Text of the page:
Lady from 3 to 8

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Reading on mobile? Watch video here. On 25 Januaryofficials from a north London housing association repossessing a bedsit in Wood Green owing to rent arrears made a grim discovery. Lying on the sofa was the skeleton of a year-old woman who had been dead for almost three years. In a corner of the room the television set was still on, tuned to BBC1, and a small pile of unopened Christmas presents lay on the floor. Washing up was heaped in the kitchen sink and a mountain of post lay behind the front door.

Food in the refrigerator was marked with expiry dates. The dead woman's body was so badly decomposed it could only be identified by comparing dental records with an old holiday photograph of her smiling. Her name was revealed to be Joyce Carol Vincent. I first heard about Joyce when I picked up a discarded copy of the Sun on a London underground train.

The paper reported the gothic circumstances of her death — "Woman dead in flat for three years: skeleton of Joyce found on sofa with telly still on" — but revealed almost nothing about her life. There was not even a photograph of her. The image of the television flickering over her decomposing body haunted me as I got off the train on to the crowded platform.

In a city such as London, home to 8 million people, how could someone's absence go unnoticed for so long? Who was Joyce Vincent? What was she like? How could she have been forgotten? News of Joyce's death quickly made it into the global media, which registered shock at the lack of community spirit in the UK. The story ran on in the British press, but still no photograph of Joyce appeared and little personal information. Soon Joyce dropped out of the news.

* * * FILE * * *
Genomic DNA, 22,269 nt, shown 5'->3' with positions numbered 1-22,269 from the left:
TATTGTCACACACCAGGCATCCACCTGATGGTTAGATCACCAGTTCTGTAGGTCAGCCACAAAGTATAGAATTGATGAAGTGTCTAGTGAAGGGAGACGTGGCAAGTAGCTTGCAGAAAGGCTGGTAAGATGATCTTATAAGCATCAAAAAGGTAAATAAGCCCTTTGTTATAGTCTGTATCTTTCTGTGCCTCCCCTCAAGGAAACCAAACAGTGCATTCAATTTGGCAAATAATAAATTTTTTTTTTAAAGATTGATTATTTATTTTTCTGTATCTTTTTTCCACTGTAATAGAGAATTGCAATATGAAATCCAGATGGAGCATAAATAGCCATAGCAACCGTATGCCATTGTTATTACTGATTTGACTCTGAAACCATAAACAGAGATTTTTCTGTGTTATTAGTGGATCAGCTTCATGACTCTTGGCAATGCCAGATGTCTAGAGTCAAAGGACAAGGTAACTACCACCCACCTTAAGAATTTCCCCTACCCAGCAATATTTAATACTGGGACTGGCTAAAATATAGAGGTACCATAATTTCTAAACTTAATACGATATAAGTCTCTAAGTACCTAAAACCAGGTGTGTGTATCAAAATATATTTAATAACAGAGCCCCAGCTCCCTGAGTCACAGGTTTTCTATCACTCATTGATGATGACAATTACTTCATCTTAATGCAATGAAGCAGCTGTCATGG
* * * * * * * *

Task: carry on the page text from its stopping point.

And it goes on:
I watched as people discussed her in internet chatrooms, wondering if she was an urban myth, or talking about her as though she never mattered, calling her a couch potato, and posting comments such as: "What's really sad is no one noticed she was missing — must have been one miserable bitch. But I couldn't let go. I didn't want her to be forgotten. I decided I must make a film about her.

At this point all that had been revealed in the press was that Joyce Vincent was 38 when she died, had been born in west London to parents who were from the Caribbean, and that some of her family had attended her inquest. Some reports suggested Joyce was, or had been, engaged to be married, and that before living in the bedsit she had been in a refuge for victims of domestic violence.

But she didn't fit the typical profile of someone who might die and be forgotten: she wasn't old without family; she wasn't a loner, or an overdosed drug addict; nor was she an isolated heavy drinker. Who she was and the circumstances of her death were a mystery.

I placed adverts with various publications and internet sites. On a poster on the side of a black cab I asked: Did you know Joyce Vincent? Meanwhile, as I waited for any response, I contacted people who were involved with bringing Joyce's story to light.

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She told me that while the paper would have liked to have pursued the background to the story, they didn't have the time or money, and that even the BBC with all its resources had tried and failed to run an item on Joyce. Lynne had urged the police to reopen their investigation into Joyce's death but they decided there was nothing to answer to in terms of foul play. The coroner recorded an open verdict, with the cause of Joyce's death "unascertained". Lynne wrote to the local council, the utility companies, and the housing association about Joyce's unpaid bills, questioning why alarm bells didn't ring earlier — but she either received no reply or little insight.

I gather she was very beautiful, which for reasons totally spurious makes it more poignant because we always think beautiful people have everything go their way. On the way to her next appointment Lynne drove me to Wood Green, to the back of Shopping City, where lorries rumbled in and out of a delivery depot. She pointed to the housing estate above the mall known locally as Sky City, where Joyce had lived and died. I looked at the red brick walkways and tiers of water-stained grey concrete, interspersed with metal grilles, indistinguishable from the car park or the shopping centre below.